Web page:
“There’s only one of her.” So says a friend of Judy Garland in the new film “Judy.” That comment summons the complications in the grand new wave of biographical fictions that are flooding our theaters. Many of them are finely made, as this one is. What’s more fun than looking under the surface of someone who has charmed much of the world? For those who are seeing her as a past performer, Judy Garland is just a famous singer. For those of us who were alive during her time, she is something else.
This movie digs into the culture of her family...
(St. Martin's Press)
Renia’s diary — because that is what you hold in your hands, the diary of a young girl, a teenager, whose childhood was, as Greta Thunberg would say, stolen from her — feels private and due consideration should be accorded when reading it, and yet it is important that this written testimony be read and shared. Miraculously, this long-hidden diary survived the Holocaust but the young woman, an aspiring poet and hardworking student, did not. It has been translated from the original Polish, with notes included by her surviving sister. In descriptive prose, with verses of...
SARA GRANSTROM, LEFT, Sophie Pickens, center, and Justine Jackson, right, are reviving Marrowbone — a celebration of storytelling through poems, music and dance, performed in the woods of Lincoln. This year the performances will be held Oct. 12 and 13, beginning at 1 p.m.
LINCOLN — Marrowbone is a celebration of story and storytelling performed outside in the blaze of Lincon’s autumn woods. Perhaps you remember it? This annual tradition was conceived, produced and directed for about 20 years by Marianne Lust; but she hung up the reins in 2009. Since then, those woods have belonged only to the birds and the bears, and a few good caretakers keeping the path open in case Marrowbone would someday be revived.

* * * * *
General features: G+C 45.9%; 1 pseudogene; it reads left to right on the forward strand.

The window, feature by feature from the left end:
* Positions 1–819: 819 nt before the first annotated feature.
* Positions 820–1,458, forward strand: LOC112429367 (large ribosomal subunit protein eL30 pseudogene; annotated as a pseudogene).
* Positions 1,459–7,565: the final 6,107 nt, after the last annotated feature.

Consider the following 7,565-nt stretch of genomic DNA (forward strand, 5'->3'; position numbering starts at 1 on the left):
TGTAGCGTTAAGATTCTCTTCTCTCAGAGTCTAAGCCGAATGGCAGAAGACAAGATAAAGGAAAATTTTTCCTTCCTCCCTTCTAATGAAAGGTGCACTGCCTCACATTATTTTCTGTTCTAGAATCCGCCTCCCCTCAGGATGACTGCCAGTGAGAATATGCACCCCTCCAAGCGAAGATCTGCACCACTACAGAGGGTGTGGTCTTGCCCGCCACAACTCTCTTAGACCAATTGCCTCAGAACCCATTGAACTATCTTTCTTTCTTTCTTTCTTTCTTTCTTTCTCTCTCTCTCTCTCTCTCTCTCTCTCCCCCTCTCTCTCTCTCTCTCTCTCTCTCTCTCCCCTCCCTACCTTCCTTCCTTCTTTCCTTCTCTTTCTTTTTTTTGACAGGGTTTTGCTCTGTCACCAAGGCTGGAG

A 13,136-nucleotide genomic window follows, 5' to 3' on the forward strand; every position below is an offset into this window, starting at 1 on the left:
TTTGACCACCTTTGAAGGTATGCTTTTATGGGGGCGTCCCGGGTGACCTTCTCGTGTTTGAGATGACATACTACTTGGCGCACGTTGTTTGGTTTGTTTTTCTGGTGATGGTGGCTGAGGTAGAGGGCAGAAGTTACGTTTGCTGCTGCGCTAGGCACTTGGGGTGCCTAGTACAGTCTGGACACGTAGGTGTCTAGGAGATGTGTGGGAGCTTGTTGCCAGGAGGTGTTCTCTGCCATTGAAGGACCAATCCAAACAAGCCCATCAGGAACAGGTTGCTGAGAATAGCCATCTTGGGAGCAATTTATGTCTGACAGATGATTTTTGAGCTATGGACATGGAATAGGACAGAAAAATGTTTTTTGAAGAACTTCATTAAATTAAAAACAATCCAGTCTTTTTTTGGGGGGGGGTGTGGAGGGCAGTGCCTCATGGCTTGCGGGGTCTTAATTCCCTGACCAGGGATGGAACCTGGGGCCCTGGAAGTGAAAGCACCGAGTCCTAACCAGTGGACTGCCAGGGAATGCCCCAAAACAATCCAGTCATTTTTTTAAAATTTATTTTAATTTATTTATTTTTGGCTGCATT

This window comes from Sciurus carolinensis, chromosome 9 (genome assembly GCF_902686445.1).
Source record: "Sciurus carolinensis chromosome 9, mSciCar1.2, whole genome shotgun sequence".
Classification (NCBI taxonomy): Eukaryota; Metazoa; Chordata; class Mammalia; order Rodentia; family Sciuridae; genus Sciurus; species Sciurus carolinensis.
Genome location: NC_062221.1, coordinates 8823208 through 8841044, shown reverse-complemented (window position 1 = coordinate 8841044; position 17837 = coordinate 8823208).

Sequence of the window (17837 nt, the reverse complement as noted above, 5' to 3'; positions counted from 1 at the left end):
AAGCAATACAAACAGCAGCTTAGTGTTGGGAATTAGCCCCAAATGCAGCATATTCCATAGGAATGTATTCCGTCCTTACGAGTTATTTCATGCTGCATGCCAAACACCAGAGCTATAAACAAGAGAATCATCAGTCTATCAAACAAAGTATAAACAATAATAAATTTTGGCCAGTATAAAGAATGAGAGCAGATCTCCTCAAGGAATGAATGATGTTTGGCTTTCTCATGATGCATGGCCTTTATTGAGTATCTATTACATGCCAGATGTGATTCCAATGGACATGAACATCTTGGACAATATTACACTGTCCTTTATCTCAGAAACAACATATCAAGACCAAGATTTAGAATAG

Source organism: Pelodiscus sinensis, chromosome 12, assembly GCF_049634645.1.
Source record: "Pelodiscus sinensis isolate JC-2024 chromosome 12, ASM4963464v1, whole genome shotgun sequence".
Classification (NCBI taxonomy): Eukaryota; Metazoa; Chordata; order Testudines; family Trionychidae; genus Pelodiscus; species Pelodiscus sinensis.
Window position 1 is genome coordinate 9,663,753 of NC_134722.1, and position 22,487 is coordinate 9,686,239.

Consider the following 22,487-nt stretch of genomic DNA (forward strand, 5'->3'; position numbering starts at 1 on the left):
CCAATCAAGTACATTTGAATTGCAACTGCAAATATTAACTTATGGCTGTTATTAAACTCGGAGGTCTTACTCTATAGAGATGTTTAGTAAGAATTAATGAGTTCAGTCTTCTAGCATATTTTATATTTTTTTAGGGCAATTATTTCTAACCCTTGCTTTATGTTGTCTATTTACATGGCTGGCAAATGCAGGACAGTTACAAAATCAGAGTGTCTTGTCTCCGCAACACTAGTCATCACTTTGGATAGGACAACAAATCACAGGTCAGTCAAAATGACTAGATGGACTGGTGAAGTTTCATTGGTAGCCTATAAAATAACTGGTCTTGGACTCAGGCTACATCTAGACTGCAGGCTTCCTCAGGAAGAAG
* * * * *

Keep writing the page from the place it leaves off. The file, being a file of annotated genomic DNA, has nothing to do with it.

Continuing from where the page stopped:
Well, that “someday” is here.
Three childhood friends are rekindling the production for the first time in nearly a decade. Sara Granstrom, Justine Jackson and...
SUSAN GINGRAS IS the featured quilter this year for the biennial Milk & Honey Quilters’ Guild show that will take place on Oct. 12 and 13 at the Middlebury Recreation Center.
MIDDLEBURY — Coming up on Oct. 12 and 13, the Milk & Honey Quilters’ Guild will host their annual show at the Middlebury Recreation Center on Creek Road. Guests are invited to come marvel at more than 90 quilts made by members of this Addison County group.
Each year the Guild picks a featured quilter, who gets their own space to exhibit as many quilts as they can fit. This year, Susan Gingras of Weybridge was selected for the spotlight.
“They picked me when I wasn’t there,” laughed Gingras, referring to one of the monthly meetings the Milk & Honey Guild holds for its members. “I’ll be...
A TIGER SWALLOWTAIL feasts on lilac flowers.
Photo by Dick Conrad
We all love the flowers we grow in our gardens — an ever-changing palette from spring to fall — and by contrast, the stark beauty of winter.
But birds and butterflies add their own ephemeral magic to our gardens — they are like the icing on the cake. For me, the opportunity to observe these winged visitors as the seasons pass is an endless source of pleasure and wonder.
A few highlights
This year the waning weeks of summer were pure delight, as butterflies and hummingbirds savored those last mellow days of the season.
Not long ago I watched a lone Monarch butterfly with a consort of...